The collaboration is a winning one according to Ken Ettlinger, "the work of public breeders has been an inspiration to me and now I can help in the selection process to produce a variety which is well adapted to my farm and ideal for my customers.  I can't tell you how rewarding it's been to be a participant farm."

Yikes Stripes!

Bryan uses an eggplant flower to demonstrate hand pollination techniques.  Here he shows the importance of labeling the crosses and then taping the pollinated blossom shut to prevent stray pollen from contaminating the cross.  Workshop participants will be able to practise hand pollinating squash, cucumbers, eggplant, tomatoes and peppers at this year's workshop.

Another one of the Organic Seed Partnership projects at Flanders Bay Farm is working with Jim Myers mass cross of broccoli (left) which has been farm selected in Oregon for several generations and now grown on Long Island for three years.  One of the most interesting aspects of this broccoli is it's resistance to disease and insect pests which makes it ideal for organic farms and gardens.  We haven't even had to use bt to control cabbage loopers.  It is also variable in it's maturity, something that we have not selected out.  We like the idea that one planting will result in a harvest over many weeks.  Perhaps not what corporate farms need, but ideal to the ability of small farms to meet the needs of their farmstand customers. 

We continue to select for the "long neck" trait for ease of harvest.  Also, that vase-like long stem is remarkably tender and sweet for a broccoli.  Most people like the steamed stalk just as much as the florets.  The smaller plants in this photo and those with small heads will be pulled or rogued before they bloom as part of the selection process.  Out of 150 plants, we will save seed from less than half.

The great thing about organic systems is that there are plenty of beneficial organisms that either make their home in the garden or forage there.  The multitude of bumble bees cabbage butterflies and tiny wasps that visit the OSU broccoli in flower insure that there will be a good seed set since pollen must be exchanged among several plants.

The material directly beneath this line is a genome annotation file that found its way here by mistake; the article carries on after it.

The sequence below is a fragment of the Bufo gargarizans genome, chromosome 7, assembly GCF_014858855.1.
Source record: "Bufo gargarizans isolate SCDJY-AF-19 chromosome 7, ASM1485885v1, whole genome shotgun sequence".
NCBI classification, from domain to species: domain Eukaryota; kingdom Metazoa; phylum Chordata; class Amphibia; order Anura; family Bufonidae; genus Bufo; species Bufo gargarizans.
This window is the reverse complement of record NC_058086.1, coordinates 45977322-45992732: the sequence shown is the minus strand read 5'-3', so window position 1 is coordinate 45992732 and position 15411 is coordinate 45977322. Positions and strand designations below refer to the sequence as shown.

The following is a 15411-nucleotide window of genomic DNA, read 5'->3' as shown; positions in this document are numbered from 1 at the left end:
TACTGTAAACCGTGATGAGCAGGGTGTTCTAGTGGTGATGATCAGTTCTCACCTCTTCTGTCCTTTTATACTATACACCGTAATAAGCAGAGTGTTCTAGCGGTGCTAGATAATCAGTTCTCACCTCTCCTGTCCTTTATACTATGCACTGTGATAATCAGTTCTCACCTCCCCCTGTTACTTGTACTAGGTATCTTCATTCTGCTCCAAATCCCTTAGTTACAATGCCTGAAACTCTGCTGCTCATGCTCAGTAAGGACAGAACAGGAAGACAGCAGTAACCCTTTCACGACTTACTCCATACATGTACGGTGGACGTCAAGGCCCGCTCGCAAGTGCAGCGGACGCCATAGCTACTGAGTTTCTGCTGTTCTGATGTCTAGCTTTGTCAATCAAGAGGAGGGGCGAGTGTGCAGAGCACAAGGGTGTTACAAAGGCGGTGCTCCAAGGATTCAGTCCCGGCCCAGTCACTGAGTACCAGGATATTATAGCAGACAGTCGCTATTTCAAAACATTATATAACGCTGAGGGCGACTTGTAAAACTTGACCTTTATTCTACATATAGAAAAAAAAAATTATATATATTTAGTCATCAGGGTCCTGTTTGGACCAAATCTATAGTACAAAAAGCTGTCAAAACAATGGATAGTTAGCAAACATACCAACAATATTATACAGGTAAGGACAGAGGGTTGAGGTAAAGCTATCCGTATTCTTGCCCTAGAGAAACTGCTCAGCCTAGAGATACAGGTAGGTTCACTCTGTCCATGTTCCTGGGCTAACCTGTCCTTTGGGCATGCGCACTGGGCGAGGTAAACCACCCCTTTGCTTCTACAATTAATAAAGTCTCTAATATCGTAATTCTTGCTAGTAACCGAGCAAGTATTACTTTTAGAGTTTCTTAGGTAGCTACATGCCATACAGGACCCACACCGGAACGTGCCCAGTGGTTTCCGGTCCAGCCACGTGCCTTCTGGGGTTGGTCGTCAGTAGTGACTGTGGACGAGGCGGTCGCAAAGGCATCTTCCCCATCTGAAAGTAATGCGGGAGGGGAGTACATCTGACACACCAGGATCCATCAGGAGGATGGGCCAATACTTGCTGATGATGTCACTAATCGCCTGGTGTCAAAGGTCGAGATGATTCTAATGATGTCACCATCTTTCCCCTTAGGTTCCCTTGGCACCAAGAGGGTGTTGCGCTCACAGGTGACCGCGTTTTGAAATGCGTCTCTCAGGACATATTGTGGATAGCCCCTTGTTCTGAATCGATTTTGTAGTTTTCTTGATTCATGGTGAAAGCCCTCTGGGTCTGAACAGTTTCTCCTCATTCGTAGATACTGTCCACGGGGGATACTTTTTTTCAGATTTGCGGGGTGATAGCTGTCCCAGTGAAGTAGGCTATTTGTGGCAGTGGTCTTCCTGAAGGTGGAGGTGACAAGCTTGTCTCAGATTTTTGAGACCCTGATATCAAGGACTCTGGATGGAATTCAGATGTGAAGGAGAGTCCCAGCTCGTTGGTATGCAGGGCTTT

Lettuce:  Red Grenoble x Salinas F2

The OSP made a small number of seed of this interesting second generation lettuce cross from USDA-Salinas to a number of organic farmers several years ago.  Last year we multiplied the lettuce seed on our farm (a simple job) and this year we're selecting for vigor, taste, texture and bolt resistance.  You can see some of the diversity in the plants alongside the t-tape.  Apparently, the seed has been sitting around in Salinas, California for a while without generating much interest since this is clearly not a lettuce for distance shipping. It is; however, resistant to leaf miners and combines the flavor of the old French heirlooom with the texture and heat tolerance of Salinas.

 That's part of the problem that public breeders have.  How do you get your seed out to farmers who might see it as the next best thing?  Seed companies have become much less regional and more dependent on the multinational seed wholesalers who have their own breeders on staff who must breed varieties for the biggest market which are the huge, generally corporation owned farms.  Now the small farmer and organic farmer have an opportunity to help to develop varieties suited to their own growing systems and micro-climates by working with public breeders who are playing a critical role in providing suitable starting material.

It's a winning situation for the small farmer.